To consult or not to consult – How an initial consultation can help you move your landscape project forward.
For many of our landscape improvements we have the self-confidence and the vision that directs our creative minds and our energy. But then comes the moment where we’d like to embark on a project that is more complex than anything we’ve undertaken before. If you are not certain about how to go about your project, or have ideas already (such as a diy landscape design ) but are unsure if they flow together well, or if budget is a big consideration, this would be the moment where you’d be best served with a consultation with a design professional.
You might have one or several goals for your landscape: For example an outdoor space for relaxation and rejuvenation, or a sanctuary for your children, or an entertainment space for adults. It’s your property into which you will invest a considerable amount of energy, time and money, and you want to see your investment pay off and add value to your home. For some clients the prospect of hiring one of the landscaping companies San Diego also causes some anxiety: “Will this be the right professional for me”? Will she or he hear you? Does she have the expertise, the vision, the skill and talent to guide you in the process and express your desires in a delightful way? The first meeting with the professional landscape designer is therefore a very important one, and here’s what it aims to achieve:
Getting to know you
A consultation is an important first step to getting to know you and your landscape desires, whether this is for a landscape re-do or re-hab, or a completely new landscape. It is a meeting in which I visit your home or project site and, while walking your property, listen to your likes and dislikes, and learn how you would like to use your property. I will ask a series of questions that will help me to get an idea of what you are looking for. As I listen to your ideas, I will make suggestions to help you assess the landscape challenges and to address your concerns. Listening to my clients is my number one priority, and helping them to articulate and document their desires, dreams, and wishes in a way that a landscape contractor can understand them is my job.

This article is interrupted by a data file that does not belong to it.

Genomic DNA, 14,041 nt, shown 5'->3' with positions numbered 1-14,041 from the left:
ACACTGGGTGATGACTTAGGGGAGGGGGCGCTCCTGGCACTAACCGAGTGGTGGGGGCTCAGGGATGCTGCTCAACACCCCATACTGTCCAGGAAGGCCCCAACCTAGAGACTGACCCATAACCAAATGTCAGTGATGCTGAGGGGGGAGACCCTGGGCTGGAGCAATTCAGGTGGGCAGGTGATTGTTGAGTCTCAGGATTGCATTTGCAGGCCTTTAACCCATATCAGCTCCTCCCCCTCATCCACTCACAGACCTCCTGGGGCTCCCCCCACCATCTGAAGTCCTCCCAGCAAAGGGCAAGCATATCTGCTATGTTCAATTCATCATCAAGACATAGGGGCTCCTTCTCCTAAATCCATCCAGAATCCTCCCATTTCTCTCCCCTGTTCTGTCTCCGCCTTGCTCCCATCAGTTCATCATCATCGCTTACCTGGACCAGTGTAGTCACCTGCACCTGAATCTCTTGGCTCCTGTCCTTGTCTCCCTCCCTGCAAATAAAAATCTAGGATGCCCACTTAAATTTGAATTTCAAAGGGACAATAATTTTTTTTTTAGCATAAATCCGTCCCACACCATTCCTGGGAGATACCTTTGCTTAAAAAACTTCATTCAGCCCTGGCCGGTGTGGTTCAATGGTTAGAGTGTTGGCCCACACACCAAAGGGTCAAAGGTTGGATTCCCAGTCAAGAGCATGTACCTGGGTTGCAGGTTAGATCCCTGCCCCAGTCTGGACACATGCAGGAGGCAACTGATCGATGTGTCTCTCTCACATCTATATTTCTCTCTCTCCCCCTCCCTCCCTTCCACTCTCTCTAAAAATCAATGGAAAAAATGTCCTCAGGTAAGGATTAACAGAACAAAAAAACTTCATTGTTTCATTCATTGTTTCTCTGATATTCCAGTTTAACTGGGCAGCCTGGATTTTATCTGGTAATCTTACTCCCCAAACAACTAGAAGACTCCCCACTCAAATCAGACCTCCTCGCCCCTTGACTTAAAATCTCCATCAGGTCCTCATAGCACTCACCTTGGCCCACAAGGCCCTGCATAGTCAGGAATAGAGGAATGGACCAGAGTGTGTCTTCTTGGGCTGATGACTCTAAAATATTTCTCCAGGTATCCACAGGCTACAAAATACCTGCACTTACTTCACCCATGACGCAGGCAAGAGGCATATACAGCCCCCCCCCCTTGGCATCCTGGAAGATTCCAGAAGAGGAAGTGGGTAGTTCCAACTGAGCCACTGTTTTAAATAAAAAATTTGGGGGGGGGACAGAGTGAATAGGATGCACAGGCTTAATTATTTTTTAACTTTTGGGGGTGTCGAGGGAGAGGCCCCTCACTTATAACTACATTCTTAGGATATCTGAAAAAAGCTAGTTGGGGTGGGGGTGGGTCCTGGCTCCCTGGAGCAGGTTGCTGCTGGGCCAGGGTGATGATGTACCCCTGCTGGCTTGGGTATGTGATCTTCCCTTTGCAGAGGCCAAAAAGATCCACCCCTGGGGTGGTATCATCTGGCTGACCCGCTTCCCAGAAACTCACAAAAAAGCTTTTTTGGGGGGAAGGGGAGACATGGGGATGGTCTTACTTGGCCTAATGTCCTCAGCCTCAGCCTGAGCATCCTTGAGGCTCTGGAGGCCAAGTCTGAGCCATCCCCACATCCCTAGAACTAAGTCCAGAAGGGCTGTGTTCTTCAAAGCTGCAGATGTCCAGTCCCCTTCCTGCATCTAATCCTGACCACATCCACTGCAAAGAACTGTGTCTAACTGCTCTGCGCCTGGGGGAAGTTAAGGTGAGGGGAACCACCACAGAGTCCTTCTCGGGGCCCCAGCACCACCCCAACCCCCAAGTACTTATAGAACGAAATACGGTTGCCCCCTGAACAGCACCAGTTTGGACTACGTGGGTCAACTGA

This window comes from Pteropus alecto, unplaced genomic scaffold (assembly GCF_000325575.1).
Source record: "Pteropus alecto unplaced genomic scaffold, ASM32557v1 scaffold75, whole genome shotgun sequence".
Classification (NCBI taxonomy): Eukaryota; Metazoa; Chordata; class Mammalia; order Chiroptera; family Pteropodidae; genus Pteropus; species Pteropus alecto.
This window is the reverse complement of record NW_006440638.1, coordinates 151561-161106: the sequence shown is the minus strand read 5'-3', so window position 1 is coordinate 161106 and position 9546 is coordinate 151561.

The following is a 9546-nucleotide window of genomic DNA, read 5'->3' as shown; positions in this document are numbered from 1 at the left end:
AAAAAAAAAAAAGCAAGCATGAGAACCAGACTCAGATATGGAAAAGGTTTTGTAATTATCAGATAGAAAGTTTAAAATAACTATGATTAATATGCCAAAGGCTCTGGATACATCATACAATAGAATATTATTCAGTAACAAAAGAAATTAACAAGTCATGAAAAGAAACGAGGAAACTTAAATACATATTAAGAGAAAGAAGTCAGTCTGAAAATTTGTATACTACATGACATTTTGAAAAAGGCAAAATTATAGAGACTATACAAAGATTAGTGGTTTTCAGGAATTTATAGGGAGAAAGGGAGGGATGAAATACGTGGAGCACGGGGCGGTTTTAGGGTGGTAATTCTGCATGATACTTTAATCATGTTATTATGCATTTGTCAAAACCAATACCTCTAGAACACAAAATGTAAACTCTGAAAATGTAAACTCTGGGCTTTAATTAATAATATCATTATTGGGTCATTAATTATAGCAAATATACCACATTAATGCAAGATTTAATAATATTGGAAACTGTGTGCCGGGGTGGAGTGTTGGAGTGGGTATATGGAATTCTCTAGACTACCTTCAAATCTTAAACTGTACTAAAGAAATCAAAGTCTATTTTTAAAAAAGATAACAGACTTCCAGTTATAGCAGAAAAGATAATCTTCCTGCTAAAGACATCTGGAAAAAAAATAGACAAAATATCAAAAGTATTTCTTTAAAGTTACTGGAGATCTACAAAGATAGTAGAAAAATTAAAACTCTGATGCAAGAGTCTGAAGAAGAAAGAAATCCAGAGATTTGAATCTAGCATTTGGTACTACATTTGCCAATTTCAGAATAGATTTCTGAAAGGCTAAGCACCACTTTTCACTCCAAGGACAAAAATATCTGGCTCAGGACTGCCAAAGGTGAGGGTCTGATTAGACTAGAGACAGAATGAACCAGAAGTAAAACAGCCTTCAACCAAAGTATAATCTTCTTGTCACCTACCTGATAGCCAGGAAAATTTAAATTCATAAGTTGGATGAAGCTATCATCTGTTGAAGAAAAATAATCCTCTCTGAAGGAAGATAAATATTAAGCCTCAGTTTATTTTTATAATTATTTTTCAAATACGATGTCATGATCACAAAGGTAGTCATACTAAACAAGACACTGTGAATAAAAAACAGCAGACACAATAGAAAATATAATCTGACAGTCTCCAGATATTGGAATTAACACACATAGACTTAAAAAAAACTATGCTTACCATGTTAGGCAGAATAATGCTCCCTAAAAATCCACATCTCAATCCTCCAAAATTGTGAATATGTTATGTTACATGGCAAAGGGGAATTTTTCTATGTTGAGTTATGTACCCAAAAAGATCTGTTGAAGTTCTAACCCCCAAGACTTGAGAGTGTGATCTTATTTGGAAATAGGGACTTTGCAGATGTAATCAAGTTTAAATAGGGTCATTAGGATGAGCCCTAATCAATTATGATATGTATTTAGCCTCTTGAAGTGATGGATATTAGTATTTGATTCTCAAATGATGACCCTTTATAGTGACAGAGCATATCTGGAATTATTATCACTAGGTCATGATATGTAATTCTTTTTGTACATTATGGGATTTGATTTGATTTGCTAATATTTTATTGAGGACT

This consultation provides also valuable learning points for you: I’ll address what seems to be going on with your soil (prior to taking a soil sample for analysis – this I will do if you hire me for the design.) I’ll comment on what seems appropriate for your microclimate and architectural style, and I will advance some ideas for site use, surface materials, potential cost of project, possible phasing, planning for pets, children, and edibles, multi-use areas, etc.
The consultation is also an opportunity for you to get to know the person you will be working with. As most landscape designers are also horticulturists you can use this opportunity to ask all the questions you ever wanted to ask about how to plant, prune, and solve problems. The landscape designer will educate you about plants (the softscape) or hardscape materials (these are the ‘built’ elements, such as patios, walkways, arbors etc.), and will do this without any ulterior motive, product sales, kick-backs and mark-ups or profitability issues that could influence his or her recommendations. It will be focused expertise from an experienced designer who listens to you and helps you express your own ideas, and you will actually be amazed at what you will know about your property after a comprehensive landscape consultation.
My clients have appreciated this consultation as helpful part of the landscape process, because it provides an abundance of valuable information; the practical and creative suggestions help them articulate their needs and develop a greater understanding of the potentials of their property. You just might be amazed at what you will know about your property after a comprehensive landscape consultation. You can make this meeting even more profitable if you prepare for it, by assembling for review with the landscape designer your landscape ideas, supported by cutsheets, photos, magazines and books, just anything that has attracted you in some way and expresses some of your likes and dislikes. Lastly a copy of your plot plan and/or your house would also be useful – it will be needed anyway in the design phase.